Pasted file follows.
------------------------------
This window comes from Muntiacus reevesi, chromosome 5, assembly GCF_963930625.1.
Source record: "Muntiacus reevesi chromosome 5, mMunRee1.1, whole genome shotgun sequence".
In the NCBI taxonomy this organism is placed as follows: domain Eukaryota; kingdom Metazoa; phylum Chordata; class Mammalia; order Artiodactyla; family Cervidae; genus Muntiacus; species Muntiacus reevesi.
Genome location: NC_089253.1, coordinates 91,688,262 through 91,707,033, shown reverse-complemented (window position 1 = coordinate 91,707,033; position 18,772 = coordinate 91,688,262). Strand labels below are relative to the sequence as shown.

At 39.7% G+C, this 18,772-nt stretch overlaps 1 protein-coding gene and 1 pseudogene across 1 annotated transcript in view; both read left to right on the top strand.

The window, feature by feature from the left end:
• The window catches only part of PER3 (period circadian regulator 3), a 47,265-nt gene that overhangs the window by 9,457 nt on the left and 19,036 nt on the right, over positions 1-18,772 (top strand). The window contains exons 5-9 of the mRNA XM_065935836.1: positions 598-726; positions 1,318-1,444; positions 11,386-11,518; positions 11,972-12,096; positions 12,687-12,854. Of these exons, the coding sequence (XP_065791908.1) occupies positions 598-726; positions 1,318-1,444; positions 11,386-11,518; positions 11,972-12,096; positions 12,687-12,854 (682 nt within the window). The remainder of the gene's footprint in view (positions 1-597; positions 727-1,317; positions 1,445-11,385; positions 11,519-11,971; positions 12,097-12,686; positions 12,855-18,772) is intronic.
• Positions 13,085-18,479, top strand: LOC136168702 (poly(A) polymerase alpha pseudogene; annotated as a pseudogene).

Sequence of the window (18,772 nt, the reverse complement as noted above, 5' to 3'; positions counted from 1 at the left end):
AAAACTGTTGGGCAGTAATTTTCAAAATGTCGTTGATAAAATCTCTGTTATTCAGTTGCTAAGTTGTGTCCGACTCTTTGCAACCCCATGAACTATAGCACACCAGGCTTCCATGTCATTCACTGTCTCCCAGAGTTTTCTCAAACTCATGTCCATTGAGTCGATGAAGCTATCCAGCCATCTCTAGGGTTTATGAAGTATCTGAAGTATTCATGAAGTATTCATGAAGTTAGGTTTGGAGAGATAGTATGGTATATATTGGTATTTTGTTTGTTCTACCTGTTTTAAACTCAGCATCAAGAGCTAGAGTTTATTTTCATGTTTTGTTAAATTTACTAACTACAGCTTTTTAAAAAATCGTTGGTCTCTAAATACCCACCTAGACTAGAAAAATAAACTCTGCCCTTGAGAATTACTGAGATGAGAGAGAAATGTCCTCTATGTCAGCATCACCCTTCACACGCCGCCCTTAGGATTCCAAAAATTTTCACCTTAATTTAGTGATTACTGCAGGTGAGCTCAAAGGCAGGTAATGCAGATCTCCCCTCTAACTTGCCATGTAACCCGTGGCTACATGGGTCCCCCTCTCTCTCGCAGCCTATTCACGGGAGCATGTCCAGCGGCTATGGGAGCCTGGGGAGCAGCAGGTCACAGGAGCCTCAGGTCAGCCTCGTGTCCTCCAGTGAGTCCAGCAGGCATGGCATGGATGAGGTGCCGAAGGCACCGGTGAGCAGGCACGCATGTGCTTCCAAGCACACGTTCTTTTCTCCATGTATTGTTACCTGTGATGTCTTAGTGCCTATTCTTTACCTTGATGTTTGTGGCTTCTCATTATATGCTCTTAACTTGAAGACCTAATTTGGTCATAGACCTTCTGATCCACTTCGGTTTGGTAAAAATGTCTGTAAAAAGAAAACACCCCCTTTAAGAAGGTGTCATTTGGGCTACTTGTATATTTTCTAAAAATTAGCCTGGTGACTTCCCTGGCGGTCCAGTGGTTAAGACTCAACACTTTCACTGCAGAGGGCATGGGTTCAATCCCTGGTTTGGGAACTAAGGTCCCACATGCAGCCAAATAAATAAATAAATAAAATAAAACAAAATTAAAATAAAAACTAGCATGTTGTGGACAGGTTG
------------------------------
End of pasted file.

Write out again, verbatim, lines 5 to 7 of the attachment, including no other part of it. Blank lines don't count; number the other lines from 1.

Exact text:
At 39.7% G+C, this 18,772-nt stretch overlaps 1 protein-coding gene and 1 pseudogene across 1 annotated transcript in view; both read left to right on the top strand.

The window, feature by feature from the left end:
• The window catches only part of PER3 (period circadian regulator 3), a 47,265-nt gene that overhangs the window by 9,457 nt on the left and 19,036 nt on the right, over positions 1-18,772 (top strand). The window contains exons 5-9 of the mRNA XM_065935836.1: positions 598-726; positions 1,318-1,444; positions 11,386-11,518; positions 11,972-12,096; positions 12,687-12,854. Of these exons, the coding sequence (XP_065791908.1) occupies positions 598-726; positions 1,318-1,444; positions 11,386-11,518; positions 11,972-12,096; positions 12,687-12,854 (682 nt within the window). The remainder of the gene's footprint in view (positions 1-597; positions 727-1,317; positions 1,445-11,385; positions 11,519-11,971; positions 12,097-12,686; positions 12,855-18,772) is intronic.